More countries are teaching their populations the basics of AI, but researchers say courses must engage critically with the technology and its uses
Is artificial intelligence going to take over the world? Is it going to steal our jobs?
Answers to these common worries and more can be found online in India and Singapore, as their governments seek to "demystify AI for people from all walks of life" with a free digital course designed by technology firm Intel.
The self-learning programme, called AI for Citizens or AI for All, provides a basic education in AI, examples of its uses, clears up common misconceptions, and touches on ethics - all in about four hours.
"The true transformational value of AI for industries and society at large is dependent on public knowledge and trust," said Shweta Khurana, a director of government partnerships at Intel Asia Pacific and Japan.
"Moving forward, the skill of being able to use AI will be foundational to almost every industry," she said.
Intel aims to expand its digital readiness courses to 30 countries and help prepare 30 million people "for current and future jobs" by 2030, she added.
In India, where AI is being deployed in crop sowing apps and in facial recognition systems in airports and vaccine centres, the course is available in nearly a dozen local languages and aims to reach 1 million citizens in the first year.
In Singapore, the programme complements other government initiatives to provide citizens with basic digital skills.
Such free courses are among the initiatives of about 60 countries to advance AI, according to the intergovernmental organisation OECD.
Finland was among the first to offer a free online introductory course on AI for anyone in the world, with a programme co-created by the University of Helsinki in 2018.
More than 700,000 people have signed up so far from about 170 countries, with women making up about 40% of participants, more than double the average for computer science courses, said the university's Sanna Reponen.
More than a quarter of participants are over 45 years old, and many had never taken an online course before, said Reponen, who is product owner of the Elements of AI course.
"The course is all about building the confidence and the vocabulary to participate in the public discussion on what we want from future technologies as a society," she told the Thomson Reuters Foundation.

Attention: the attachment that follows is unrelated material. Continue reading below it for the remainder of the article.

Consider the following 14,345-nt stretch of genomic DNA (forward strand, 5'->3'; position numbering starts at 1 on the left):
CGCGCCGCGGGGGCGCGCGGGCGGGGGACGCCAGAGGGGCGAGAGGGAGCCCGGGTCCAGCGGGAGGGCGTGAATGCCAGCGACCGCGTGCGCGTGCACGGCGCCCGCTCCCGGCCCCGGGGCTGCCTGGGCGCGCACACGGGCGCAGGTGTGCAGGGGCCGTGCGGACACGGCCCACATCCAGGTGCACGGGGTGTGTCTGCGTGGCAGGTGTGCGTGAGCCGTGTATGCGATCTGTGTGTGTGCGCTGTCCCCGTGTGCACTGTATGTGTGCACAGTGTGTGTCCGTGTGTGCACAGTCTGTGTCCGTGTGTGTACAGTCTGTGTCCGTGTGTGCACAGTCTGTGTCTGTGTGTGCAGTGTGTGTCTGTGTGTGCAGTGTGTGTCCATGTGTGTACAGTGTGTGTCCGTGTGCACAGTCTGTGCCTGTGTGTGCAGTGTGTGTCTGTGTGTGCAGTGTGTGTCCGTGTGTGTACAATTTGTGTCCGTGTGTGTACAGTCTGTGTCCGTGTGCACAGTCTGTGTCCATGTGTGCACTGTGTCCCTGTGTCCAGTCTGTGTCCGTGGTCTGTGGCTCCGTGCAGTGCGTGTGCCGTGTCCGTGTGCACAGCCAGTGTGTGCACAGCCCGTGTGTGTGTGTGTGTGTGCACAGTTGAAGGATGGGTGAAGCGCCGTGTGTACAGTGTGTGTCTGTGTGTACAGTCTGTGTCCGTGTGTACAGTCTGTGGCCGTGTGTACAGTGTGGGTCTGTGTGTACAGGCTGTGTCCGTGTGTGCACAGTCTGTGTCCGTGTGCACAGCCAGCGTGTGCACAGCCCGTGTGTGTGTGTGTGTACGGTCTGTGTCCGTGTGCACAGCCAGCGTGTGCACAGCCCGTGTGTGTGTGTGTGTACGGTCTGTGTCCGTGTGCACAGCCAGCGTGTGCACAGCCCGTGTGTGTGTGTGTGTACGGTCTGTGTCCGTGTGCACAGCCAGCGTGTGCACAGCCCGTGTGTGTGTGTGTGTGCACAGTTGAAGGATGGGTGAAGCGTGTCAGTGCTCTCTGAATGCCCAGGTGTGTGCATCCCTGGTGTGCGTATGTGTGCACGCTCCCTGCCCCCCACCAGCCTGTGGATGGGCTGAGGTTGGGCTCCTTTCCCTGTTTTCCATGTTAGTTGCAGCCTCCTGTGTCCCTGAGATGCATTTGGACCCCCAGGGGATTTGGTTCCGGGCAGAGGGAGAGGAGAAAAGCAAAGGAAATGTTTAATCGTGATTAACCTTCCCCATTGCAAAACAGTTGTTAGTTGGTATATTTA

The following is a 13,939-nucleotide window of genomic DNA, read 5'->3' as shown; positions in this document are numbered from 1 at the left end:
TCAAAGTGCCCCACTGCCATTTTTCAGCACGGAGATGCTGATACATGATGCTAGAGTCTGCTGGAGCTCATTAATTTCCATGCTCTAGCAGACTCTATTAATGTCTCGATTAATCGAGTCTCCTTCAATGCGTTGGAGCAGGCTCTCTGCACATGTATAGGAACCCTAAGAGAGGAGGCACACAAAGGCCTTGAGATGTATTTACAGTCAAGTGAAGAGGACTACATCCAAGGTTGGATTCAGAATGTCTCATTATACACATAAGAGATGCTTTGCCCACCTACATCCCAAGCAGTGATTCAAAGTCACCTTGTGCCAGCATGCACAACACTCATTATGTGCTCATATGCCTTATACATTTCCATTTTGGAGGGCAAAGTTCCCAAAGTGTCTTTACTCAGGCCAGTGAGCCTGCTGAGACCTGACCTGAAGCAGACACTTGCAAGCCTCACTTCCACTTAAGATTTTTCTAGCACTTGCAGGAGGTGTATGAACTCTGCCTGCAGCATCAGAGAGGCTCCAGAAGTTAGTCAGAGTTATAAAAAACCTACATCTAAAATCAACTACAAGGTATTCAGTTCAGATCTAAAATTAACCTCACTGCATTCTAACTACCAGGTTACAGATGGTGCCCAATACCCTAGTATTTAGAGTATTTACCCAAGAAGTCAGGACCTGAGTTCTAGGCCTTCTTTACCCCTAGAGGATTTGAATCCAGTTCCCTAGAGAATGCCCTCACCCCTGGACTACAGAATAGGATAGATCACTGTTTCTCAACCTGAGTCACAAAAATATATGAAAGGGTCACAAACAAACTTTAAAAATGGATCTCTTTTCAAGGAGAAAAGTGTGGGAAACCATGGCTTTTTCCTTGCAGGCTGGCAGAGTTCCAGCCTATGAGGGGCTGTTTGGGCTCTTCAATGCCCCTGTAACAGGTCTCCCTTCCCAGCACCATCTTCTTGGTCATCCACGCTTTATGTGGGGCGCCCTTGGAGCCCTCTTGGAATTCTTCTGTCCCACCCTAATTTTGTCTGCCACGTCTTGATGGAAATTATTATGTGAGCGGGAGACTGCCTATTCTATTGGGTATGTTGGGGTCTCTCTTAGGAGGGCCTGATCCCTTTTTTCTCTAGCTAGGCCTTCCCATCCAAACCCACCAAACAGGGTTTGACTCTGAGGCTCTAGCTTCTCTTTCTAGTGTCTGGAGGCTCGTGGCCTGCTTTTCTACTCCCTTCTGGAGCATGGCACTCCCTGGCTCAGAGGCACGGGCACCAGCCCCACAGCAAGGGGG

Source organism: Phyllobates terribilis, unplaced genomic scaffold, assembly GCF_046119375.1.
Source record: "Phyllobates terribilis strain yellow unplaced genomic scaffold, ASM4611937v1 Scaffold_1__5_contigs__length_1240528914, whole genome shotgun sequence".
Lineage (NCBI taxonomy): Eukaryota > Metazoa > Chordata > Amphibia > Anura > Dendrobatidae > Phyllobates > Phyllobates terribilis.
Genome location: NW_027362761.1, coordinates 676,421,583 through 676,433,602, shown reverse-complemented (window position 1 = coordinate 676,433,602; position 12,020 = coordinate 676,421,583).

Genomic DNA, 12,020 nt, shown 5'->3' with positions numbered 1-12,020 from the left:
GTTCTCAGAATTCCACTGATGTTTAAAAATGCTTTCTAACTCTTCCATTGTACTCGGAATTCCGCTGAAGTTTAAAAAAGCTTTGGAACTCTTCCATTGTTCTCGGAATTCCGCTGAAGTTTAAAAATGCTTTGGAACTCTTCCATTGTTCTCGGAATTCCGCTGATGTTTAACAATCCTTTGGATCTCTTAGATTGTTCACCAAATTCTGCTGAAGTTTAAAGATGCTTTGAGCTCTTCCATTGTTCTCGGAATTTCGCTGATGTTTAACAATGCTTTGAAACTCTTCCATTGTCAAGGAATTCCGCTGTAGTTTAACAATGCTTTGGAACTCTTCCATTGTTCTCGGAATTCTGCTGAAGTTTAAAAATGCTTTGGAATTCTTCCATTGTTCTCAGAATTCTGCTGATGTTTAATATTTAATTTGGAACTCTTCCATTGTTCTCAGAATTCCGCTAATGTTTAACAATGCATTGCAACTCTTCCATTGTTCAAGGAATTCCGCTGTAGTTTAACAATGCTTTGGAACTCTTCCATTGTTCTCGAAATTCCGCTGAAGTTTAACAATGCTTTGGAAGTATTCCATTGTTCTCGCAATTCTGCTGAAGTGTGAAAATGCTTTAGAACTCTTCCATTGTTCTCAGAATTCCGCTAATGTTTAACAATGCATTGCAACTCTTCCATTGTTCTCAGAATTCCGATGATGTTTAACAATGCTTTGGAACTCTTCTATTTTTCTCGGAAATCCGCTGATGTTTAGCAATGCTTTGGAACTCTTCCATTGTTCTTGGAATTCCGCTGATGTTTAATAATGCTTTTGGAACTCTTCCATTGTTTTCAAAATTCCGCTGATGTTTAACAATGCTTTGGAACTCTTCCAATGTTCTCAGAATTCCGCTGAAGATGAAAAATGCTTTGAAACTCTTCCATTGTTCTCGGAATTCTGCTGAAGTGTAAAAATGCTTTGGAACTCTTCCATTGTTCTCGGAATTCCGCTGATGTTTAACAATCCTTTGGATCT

"Our initial - and ambitious - goal was to reach 1% of the Finnish population with Elements of AI. This proved to be easy: already, 2% of Finns have participated," she said, of the nation's 5.5 million population.
The success of the Elements of AI led the university to develop a separate free course on the ethics of AI.
"Maybe it's not too crazy to dream of catering to 1% of the global population," Reponen said, adding that they are testing a pilot with the University of Nairobi to adapt it for Kenya.
But Jathan Sadowski, a research fellow at the Monash Data Futures Institute in Australia, said governments should take a more active role in the rollout of such courses, rather than leaving it to the private sector.
"The risk with having corporations delivering these learnings is that they may not really be teaching people to engage critically with the technology, or may only frame a positive narrative around AI," he said.
"The better path would be for the government to take responsibility to create the educational model, and more importantly, engage with the public on how we want to shape the development and deployment of AI in our society."
(Reporting by Rina Chandran @rinachandran; Editing by Katy Migiro. Please credit the Thomson Reuters Foundation, the charitable arm of Thomson Reuters, that covers the lives of people around the world who struggle to live freely or fairly. Visit http://news.trust.org)
Our Standards: The Thomson Reuters Trust Principles.